Through My Eyes

Timing was everything.

Eye candy

with 4 comments

It’s fair to say that Koh Tao can be compared to Catalina Island on spring break. Walking around Sairee Village, you can hear M.I.A., Kid Cudi, and Wyclef simultaneously bumping out of bars with misspelled names. Most of the restaurant and hospitality staff on the island are Burmese or Lao refugees. On the first day we arrived, my friend sat down at one of the cafe tables inside the Big Blue Dive Resort (I wouldn’t call it an actual resort, since a night in one of their bungalows only costs $7 USD) and asked the server (in Thai) whether she spoke Thai. She mumbled something, went into the kitchen, and came back out with a ball of raw dough in her hand saying, “This is what we make our pizza with.” It was actually quite funny.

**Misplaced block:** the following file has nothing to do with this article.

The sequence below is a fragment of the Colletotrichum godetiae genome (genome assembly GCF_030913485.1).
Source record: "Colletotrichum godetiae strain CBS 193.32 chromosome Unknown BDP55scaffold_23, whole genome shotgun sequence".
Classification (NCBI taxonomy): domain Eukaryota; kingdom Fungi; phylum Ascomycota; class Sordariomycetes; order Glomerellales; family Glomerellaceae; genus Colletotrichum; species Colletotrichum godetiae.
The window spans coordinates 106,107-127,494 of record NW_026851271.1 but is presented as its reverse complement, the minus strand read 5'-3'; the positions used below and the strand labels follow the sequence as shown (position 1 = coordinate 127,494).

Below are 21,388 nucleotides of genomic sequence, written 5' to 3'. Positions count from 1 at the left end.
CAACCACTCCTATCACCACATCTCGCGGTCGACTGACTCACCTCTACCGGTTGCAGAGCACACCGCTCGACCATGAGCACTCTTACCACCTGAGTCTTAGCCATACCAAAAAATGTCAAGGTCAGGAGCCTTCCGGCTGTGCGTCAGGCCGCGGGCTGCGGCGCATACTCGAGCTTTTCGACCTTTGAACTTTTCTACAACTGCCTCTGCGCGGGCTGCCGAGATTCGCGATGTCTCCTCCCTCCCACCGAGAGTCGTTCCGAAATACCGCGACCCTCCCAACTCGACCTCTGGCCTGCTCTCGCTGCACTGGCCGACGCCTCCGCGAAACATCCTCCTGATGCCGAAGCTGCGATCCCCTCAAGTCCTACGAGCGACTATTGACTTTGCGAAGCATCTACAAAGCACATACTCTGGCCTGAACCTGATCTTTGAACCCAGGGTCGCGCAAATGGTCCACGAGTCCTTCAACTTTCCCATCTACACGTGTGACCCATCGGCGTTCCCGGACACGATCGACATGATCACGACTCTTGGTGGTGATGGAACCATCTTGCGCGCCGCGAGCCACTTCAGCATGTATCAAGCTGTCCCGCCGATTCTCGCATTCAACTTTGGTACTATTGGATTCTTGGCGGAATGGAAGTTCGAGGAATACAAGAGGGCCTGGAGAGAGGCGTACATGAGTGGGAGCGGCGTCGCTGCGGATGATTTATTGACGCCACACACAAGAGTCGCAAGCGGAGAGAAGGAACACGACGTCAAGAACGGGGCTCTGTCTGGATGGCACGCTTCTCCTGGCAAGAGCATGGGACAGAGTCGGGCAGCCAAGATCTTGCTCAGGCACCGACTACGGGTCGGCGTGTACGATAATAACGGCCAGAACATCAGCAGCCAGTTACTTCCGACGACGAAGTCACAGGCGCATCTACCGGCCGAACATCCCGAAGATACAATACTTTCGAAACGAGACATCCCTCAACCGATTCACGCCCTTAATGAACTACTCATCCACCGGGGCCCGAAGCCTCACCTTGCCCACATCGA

The island caters to backpackers looking to dive during the day and drink questionable concoctions of Thai whiskey, Red Bull, and Coke out of plastic white buckets at night. I have yet to drink out of a bucket (ironically my first was in a Seattle karaoke bar this summer), but have gone out a few nights hanging out with people from England, Germany, Italy, Canada, and Thailand. I am positive this place is being further developed under the assumption that backpackers want food from their own countries (would explain the restaurants called El Gringo, Portobello, Shalimar, and another at Bans Resort that has an uncanny resemblance to TGI Fridays in the States) and desire to have every amenity available to them, even if it means sacrificing a real Thai experience. 7-Elevens are abundant and sell everything you can think of; they even mail your postcards. Internet cafes charge 1 Baht per minute (that’s less than a cent a minute) and you can do your laundry for 40 Baht per kilo. I can see why some people might end up staying here, but I think I would get island fever after a few weeks and want to get back to reality.